Clarius Mobile Health showcases hi-res app ultrasound at RSNA

by John W. Mitchell, Senior Correspondent | November 27, 2016
RSNA Ultrasound
Neena Rahemtulla has the wide-eyed smile of someone enjoying a high level of interest in a product she hopes to bring to market soon..

The vice president for marketing at Clarius Mobile Health said the interest has been “crazy” since the company announced its mobile ultrasound scanner earlier this year. Rahemtulla and several of her Clarius colleagues are at RSNA this week demonstrating the device to a worldwide audience.

“We think the FDA approval could come any week now,” Rahemtulla told HCB News. “It was developed because doctors have been asking forever for a handheld, portable ultrasound that would work with their iPhones.”

According to Rahemtulla, the Clarius scanner was two years in the making. She said that the Clarius scanner is the first to combine portability with high image quality, and it works on both iOS and Android platforms.

“It features a lot of automation, so it's easy to learn and use at the bedside,” said Rahemtulla.

The handheld device is joined with a tablet-sized screen that operates intuitively, as with other tablet devices. The perspective and frequency change as the operator zooms in and out with finger touches, to provide clinical-grade image quality.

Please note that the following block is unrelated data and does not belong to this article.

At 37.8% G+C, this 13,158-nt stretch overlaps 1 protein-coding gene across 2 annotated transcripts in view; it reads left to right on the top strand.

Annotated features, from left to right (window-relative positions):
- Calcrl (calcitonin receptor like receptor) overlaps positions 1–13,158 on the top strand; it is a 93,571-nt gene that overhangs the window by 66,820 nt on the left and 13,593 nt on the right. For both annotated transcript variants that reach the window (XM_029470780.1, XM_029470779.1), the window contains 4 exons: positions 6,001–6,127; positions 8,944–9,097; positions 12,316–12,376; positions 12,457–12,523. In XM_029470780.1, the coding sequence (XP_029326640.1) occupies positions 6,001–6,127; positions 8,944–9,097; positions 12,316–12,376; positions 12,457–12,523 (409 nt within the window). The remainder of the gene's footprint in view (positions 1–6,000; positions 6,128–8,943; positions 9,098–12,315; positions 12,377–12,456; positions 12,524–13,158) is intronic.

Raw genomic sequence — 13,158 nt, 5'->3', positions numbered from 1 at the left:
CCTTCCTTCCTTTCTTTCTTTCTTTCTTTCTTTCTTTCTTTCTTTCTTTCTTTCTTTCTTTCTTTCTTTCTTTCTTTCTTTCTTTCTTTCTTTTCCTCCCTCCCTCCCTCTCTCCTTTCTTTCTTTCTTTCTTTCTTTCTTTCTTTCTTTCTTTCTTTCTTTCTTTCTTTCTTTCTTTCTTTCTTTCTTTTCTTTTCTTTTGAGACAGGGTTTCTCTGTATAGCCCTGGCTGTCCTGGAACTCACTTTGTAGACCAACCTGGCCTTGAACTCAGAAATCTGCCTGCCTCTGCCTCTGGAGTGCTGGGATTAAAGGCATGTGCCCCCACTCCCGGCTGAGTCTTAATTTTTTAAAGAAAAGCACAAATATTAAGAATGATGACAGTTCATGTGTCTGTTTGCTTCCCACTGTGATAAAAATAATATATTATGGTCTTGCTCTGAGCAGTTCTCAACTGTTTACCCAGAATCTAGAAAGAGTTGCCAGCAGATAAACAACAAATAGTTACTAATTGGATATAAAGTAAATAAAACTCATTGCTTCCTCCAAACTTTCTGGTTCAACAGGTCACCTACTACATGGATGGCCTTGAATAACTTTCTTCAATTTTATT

Patient records are received on the Clarius cloud. The image's patient identifier and data are stored separately to comply with privacy laws. The information can then be transmitted through a DICOM-compliant interface to end users in hospitals and clinics.

The device will come standard with two batteries, with an hour of use on each battery, and a 90-minute recharge time. The device is built with a magnesium case for durability, and is water-resistant for cleaning and sterilization.

“There are no cables, no need to find a plug, no need to have a large room to allow for bulky equipment,” said Dr. Kevin Irish, an interventional radiologist who has been using Clarius in test situations, in a statement. "I can literally walk into a room with the patient and can begin scanning. Clarius will be ideal for pain management and limited interventional procedures such as line placements, thoracenteses, paracenteses and biopsies."

According Rahemtulla, the Clarius portable device is designed to image the abdomen and lungs. It also incorporates a virtual phased array for quick scans of the heart.

As for the cost of the system, it is pending, along with FDA approval.

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